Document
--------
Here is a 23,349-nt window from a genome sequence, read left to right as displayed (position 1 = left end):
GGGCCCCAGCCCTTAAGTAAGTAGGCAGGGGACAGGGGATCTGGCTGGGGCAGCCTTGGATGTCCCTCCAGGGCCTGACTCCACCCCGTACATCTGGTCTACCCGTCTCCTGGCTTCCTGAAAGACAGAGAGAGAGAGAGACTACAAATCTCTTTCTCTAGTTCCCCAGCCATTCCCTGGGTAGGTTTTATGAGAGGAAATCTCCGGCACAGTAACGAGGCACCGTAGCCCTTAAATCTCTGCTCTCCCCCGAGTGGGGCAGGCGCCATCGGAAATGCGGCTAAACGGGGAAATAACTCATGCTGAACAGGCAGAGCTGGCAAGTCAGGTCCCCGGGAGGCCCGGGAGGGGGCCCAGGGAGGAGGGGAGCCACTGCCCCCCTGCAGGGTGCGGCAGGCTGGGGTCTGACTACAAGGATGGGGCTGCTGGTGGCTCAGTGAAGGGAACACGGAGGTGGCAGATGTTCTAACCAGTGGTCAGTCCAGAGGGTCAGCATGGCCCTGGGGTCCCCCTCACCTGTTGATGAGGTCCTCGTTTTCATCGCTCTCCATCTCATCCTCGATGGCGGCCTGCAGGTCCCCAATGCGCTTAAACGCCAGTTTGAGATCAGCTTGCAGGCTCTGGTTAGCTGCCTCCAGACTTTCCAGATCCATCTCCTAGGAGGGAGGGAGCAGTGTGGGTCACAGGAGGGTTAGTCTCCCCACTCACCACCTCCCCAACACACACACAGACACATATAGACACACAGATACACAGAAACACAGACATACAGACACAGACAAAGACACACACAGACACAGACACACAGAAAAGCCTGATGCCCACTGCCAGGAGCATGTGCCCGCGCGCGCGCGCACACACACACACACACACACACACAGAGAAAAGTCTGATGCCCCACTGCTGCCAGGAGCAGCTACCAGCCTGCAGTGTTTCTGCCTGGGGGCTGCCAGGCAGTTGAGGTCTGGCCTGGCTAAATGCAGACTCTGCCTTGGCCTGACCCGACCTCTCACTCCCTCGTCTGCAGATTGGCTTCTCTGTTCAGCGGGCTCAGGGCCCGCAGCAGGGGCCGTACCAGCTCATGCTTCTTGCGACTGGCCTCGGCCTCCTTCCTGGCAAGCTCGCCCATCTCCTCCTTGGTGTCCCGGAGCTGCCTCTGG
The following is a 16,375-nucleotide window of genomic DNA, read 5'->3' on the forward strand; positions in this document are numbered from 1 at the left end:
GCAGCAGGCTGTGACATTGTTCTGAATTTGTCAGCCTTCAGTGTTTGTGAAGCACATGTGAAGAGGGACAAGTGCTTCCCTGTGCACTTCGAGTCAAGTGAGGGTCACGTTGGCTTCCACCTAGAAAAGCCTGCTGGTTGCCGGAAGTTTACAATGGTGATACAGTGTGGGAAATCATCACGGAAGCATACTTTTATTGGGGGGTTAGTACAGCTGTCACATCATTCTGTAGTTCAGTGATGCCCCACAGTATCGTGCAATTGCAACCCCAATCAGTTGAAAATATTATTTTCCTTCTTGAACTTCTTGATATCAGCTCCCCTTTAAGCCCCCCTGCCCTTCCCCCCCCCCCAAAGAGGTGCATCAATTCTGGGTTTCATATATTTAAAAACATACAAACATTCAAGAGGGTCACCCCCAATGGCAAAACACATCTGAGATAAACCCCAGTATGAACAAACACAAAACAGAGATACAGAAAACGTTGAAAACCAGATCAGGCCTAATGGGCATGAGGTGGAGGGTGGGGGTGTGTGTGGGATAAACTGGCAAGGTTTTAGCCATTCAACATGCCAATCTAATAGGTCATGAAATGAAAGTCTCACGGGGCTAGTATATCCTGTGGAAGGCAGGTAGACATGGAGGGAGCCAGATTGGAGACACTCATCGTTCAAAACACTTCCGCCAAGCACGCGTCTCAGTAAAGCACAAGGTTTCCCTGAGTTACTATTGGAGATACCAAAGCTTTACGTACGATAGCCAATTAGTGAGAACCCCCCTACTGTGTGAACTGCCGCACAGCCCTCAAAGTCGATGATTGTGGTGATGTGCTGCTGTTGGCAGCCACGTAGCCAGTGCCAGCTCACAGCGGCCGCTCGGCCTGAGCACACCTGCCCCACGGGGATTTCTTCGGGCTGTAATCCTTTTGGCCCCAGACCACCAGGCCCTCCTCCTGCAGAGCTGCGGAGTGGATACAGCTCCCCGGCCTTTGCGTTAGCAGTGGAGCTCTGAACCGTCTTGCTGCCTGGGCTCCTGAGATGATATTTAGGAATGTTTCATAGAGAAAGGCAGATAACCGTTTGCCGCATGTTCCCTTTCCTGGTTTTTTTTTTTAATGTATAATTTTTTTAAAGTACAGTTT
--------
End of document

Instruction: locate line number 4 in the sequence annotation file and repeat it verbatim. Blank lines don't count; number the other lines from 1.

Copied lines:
GCAGCAGGCTGTGACATTGTTCTGAATTTGTCAGCCTTCAGTGTTTGTGAAGCACATGTGAAGAGGGACAAGTGCTTCCCTGTGCACTTCGAGTCAAGTGAGGGTCACGTTGGCTTCCACCTAGAAAAGCCTGCTGGTTGCCGGAAGTTTACAATGGTGATACAGTGTGGGAAATCATCACGGAAGCATACTTTTATTGGGGGGTTAGTACAGCTGTCACATCATTCTGTAGTTCAGTGATGCCCCACAGTATCGTGCAATTGCAACCCCAATCAGTTGAAAATATTATTTTCCTTCTTGAACTTCTTGATATCAGCTCCCCTTTAAGCCCCCCTGCCCTTCCCCCCCCCCCAAAGAGGTGCATCAATTCTGGGTTTCATATATTTAAAAACATACAAACATTCAAGAGGGTCACCCCCAATGGCAAAACACATCTGAGATAAACCCCAGTATGAACAAACACAAAACAGAGATACAGAAAACGTTGAAAACCAGATCAGGCCTAATGGGCATGAGGTGGAGGGTGGGGGTGTGTGTGGGATAAACTGGCAAGGTTTTAGCCATTCAACATGCCAATCTAATAGGTCATGAAATGAAAGTCTCACGGGGCTAGTATATCCTGTGGAAGGCAGGTAGACATGGAGGGAGCCAGATTGGAGACACTCATCGTTCAAAACACTTCCGCCAAGCACGCGTCTCAGTAAAGCACAAGGTTTCCCTGAGTTACTATTGGAGATACCAAAGCTTTACGTACGATAGCCAATTAGTGAGAACCCCCCTACTGTGTGAACTGCCGCACAGCCCTCAAAGTCGATGATTGTGGTGATGTGCTGCTGTTGGCAGCCACGTAGCCAGTGCCAGCTCACAGCGGCCGCTCGGCCTGAGCACACCTGCCCCACGGGGATTTCTTCGGGCTGTAATCCTTTTGGCCCCAGACCACCAGGCCCTCCTCCTGCAGAGCTGCGGAGTGGATACAGCTCCCCGGCCTTTGCGTTAGCAGTGGAGCTCTGAACCGTCTTGCTGCCTGGGCTCCTGAGATGATATTTAGGAATGTTTCATAGAGAAAGGCAGATAACCGTTTGCCGCATGTTCCCTTTCCTGGTTTTTTTTTTTAATGTATAATTTTTTTAAAGTACAGTTT